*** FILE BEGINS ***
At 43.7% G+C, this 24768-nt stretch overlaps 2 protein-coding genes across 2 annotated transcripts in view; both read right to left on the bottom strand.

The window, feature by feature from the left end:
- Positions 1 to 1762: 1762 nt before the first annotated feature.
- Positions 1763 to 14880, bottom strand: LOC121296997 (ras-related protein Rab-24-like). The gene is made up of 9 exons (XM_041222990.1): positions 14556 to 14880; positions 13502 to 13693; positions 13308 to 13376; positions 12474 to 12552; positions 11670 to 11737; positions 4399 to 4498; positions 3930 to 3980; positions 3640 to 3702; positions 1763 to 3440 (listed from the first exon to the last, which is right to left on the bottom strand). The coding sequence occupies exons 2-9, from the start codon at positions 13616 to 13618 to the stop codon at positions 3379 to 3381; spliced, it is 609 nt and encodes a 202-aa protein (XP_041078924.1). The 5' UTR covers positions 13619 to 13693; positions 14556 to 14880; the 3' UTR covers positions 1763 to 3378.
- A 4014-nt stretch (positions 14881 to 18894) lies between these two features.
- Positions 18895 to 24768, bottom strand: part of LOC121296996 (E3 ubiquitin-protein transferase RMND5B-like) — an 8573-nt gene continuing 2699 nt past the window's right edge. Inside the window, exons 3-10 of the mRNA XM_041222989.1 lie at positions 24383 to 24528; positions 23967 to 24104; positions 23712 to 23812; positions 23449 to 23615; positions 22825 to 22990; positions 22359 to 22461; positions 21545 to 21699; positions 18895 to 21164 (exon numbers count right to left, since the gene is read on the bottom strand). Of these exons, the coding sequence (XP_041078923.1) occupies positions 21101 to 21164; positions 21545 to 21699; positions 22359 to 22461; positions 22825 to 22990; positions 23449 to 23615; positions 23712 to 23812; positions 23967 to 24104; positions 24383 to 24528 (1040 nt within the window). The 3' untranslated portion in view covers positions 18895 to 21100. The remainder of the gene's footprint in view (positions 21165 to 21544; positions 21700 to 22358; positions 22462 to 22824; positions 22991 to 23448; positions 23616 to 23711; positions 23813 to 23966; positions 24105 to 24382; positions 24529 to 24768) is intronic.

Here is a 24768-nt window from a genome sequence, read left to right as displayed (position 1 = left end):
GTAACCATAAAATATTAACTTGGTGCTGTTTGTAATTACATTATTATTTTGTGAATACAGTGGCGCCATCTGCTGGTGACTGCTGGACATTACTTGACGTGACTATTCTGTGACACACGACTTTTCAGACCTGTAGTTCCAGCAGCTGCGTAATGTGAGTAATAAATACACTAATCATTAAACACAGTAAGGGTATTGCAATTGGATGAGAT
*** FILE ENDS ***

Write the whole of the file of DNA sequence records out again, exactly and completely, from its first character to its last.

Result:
At 43.7% G+C, this 24768-nt stretch overlaps 2 protein-coding genes across 2 annotated transcripts in view; both read right to left on the bottom strand.

The window, feature by feature from the left end:
- Positions 1 to 1762: 1762 nt before the first annotated feature.
- Positions 1763 to 14880, bottom strand: LOC121296997 (ras-related protein Rab-24-like). The gene is made up of 9 exons (XM_041222990.1): positions 14556 to 14880; positions 13502 to 13693; positions 13308 to 13376; positions 12474 to 12552; positions 11670 to 11737; positions 4399 to 4498; positions 3930 to 3980; positions 3640 to 3702; positions 1763 to 3440 (listed from the first exon to the last, which is right to left on the bottom strand). The coding sequence occupies exons 2-9, from the start codon at positions 13616 to 13618 to the stop codon at positions 3379 to 3381; spliced, it is 609 nt and encodes a 202-aa protein (XP_041078924.1). The 5' UTR covers positions 13619 to 13693; positions 14556 to 14880; the 3' UTR covers positions 1763 to 3378.
- A 4014-nt stretch (positions 14881 to 18894) lies between these two features.
- Positions 18895 to 24768, bottom strand: part of LOC121296996 (E3 ubiquitin-protein transferase RMND5B-like) — an 8573-nt gene continuing 2699 nt past the window's right edge. Inside the window, exons 3-10 of the mRNA XM_041222989.1 lie at positions 24383 to 24528; positions 23967 to 24104; positions 23712 to 23812; positions 23449 to 23615; positions 22825 to 22990; positions 22359 to 22461; positions 21545 to 21699; positions 18895 to 21164 (exon numbers count right to left, since the gene is read on the bottom strand). Of these exons, the coding sequence (XP_041078923.1) occupies positions 21101 to 21164; positions 21545 to 21699; positions 22359 to 22461; positions 22825 to 22990; positions 23449 to 23615; positions 23712 to 23812; positions 23967 to 24104; positions 24383 to 24528 (1040 nt within the window). The 3' untranslated portion in view covers positions 18895 to 21100. The remainder of the gene's footprint in view (positions 21165 to 21544; positions 21700 to 22358; positions 22462 to 22824; positions 22991 to 23448; positions 23616 to 23711; positions 23813 to 23966; positions 24105 to 24382; positions 24529 to 24768) is intronic.

Here is a 24768-nt window from a genome sequence, read left to right as displayed (position 1 = left end):
GTAACCATAAAATATTAACTTGGTGCTGTTTGTAATTACATTATTATTTTGTGAATACAGTGGCGCCATCTGCTGGTGACTGCTGGACATTACTTGACGTGACTATTCTGTGACACACGACTTTTCAGACCTGTAGTTCCAGCAGCTGCGTAATGTGAGTAATAAATACACTAATCATTAAACACAGTAAGGGTATTGCAATTGGATGAGAT